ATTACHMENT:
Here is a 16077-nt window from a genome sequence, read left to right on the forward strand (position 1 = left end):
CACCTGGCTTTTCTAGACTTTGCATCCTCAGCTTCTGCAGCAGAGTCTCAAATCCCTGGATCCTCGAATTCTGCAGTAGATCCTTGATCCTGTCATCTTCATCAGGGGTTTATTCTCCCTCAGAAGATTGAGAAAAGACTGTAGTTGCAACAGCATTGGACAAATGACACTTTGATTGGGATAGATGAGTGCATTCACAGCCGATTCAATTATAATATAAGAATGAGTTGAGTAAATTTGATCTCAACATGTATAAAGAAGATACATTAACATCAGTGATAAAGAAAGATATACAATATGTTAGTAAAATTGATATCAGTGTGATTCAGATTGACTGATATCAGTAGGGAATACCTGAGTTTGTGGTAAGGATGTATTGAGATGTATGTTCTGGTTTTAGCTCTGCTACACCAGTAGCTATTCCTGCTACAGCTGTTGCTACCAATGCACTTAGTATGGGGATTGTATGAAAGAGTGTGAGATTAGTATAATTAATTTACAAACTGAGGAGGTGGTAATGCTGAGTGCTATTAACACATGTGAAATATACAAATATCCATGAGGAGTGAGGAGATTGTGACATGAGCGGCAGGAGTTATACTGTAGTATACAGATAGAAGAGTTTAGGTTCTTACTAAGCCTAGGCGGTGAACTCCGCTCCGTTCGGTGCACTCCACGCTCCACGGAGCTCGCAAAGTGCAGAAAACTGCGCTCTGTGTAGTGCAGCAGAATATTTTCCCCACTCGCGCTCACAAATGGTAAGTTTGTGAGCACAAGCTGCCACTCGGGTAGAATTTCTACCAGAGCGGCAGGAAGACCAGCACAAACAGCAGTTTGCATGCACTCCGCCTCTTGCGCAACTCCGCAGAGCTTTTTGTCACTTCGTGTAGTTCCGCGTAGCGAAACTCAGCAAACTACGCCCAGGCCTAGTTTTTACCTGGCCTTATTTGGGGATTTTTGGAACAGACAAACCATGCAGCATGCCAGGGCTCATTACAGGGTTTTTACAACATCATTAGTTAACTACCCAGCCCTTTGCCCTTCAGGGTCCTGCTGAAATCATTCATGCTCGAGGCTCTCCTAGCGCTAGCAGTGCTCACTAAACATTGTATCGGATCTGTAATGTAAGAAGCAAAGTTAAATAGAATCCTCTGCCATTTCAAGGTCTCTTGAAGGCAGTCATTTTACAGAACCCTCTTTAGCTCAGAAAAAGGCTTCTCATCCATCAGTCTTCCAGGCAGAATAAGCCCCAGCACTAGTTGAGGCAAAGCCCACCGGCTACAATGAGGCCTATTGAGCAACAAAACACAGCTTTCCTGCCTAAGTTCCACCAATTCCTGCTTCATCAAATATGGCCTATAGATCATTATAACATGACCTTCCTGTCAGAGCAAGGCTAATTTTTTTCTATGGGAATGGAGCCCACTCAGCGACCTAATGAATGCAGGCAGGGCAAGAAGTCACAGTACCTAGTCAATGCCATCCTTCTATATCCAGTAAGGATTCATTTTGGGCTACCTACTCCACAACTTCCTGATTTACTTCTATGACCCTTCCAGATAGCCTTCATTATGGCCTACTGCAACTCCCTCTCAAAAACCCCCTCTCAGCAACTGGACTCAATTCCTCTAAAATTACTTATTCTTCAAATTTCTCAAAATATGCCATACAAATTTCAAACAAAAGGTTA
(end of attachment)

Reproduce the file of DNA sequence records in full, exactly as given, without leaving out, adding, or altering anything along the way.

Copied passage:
Here is a 16077-nt window from a genome sequence, read left to right on the forward strand (position 1 = left end):
CACCTGGCTTTTCTAGACTTTGCATCCTCAGCTTCTGCAGCAGAGTCTCAAATCCCTGGATCCTCGAATTCTGCAGTAGATCCTTGATCCTGTCATCTTCATCAGGGGTTTATTCTCCCTCAGAAGATTGAGAAAAGACTGTAGTTGCAACAGCATTGGACAAATGACACTTTGATTGGGATAGATGAGTGCATTCACAGCCGATTCAATTATAATATAAGAATGAGTTGAGTAAATTTGATCTCAACATGTATAAAGAAGATACATTAACATCAGTGATAAAGAAAGATATACAATATGTTAGTAAAATTGATATCAGTGTGATTCAGATTGACTGATATCAGTAGGGAATACCTGAGTTTGTGGTAAGGATGTATTGAGATGTATGTTCTGGTTTTAGCTCTGCTACACCAGTAGCTATTCCTGCTACAGCTGTTGCTACCAATGCACTTAGTATGGGGATTGTATGAAAGAGTGTGAGATTAGTATAATTAATTTACAAACTGAGGAGGTGGTAATGCTGAGTGCTATTAACACATGTGAAATATACAAATATCCATGAGGAGTGAGGAGATTGTGACATGAGCGGCAGGAGTTATACTGTAGTATACAGATAGAAGAGTTTAGGTTCTTACTAAGCCTAGGCGGTGAACTCCGCTCCGTTCGGTGCACTCCACGCTCCACGGAGCTCGCAAAGTGCAGAAAACTGCGCTCTGTGTAGTGCAGCAGAATATTTTCCCCACTCGCGCTCACAAATGGTAAGTTTGTGAGCACAAGCTGCCACTCGGGTAGAATTTCTACCAGAGCGGCAGGAAGACCAGCACAAACAGCAGTTTGCATGCACTCCGCCTCTTGCGCAACTCCGCAGAGCTTTTTGTCACTTCGTGTAGTTCCGCGTAGCGAAACTCAGCAAACTACGCCCAGGCCTAGTTTTTACCTGGCCTTATTTGGGGATTTTTGGAACAGACAAACCATGCAGCATGCCAGGGCTCATTACAGGGTTTTTACAACATCATTAGTTAACTACCCAGCCCTTTGCCCTTCAGGGTCCTGCTGAAATCATTCATGCTCGAGGCTCTCCTAGCGCTAGCAGTGCTCACTAAACATTGTATCGGATCTGTAATGTAAGAAGCAAAGTTAAATAGAATCCTCTGCCATTTCAAGGTCTCTTGAAGGCAGTCATTTTACAGAACCCTCTTTAGCTCAGAAAAAGGCTTCTCATCCATCAGTCTTCCAGGCAGAATAAGCCCCAGCACTAGTTGAGGCAAAGCCCACCGGCTACAATGAGGCCTATTGAGCAACAAAACACAGCTTTCCTGCCTAAGTTCCACCAATTCCTGCTTCATCAAATATGGCCTATAGATCATTATAACATGACCTTCCTGTCAGAGCAAGGCTAATTTTTTTCTATGGGAATGGAGCCCACTCAGCGACCTAATGAATGCAGGCAGGGCAAGAAGTCACAGTACCTAGTCAATGCCATCCTTCTATATCCAGTAAGGATTCATTTTGGGCTACCTACTCCACAACTTCCTGATTTACTTCTATGACCCTTCCAGATAGCCTTCATTATGGCCTACTGCAACTCCCTCTCAAAAACCCCCTCTCAGCAACTGGACTCAATTCCTCTAAAATTACTTATTCTTCAAATTTCTCAAAATATGCCATACAAATTTCAAACAAAAGGTTA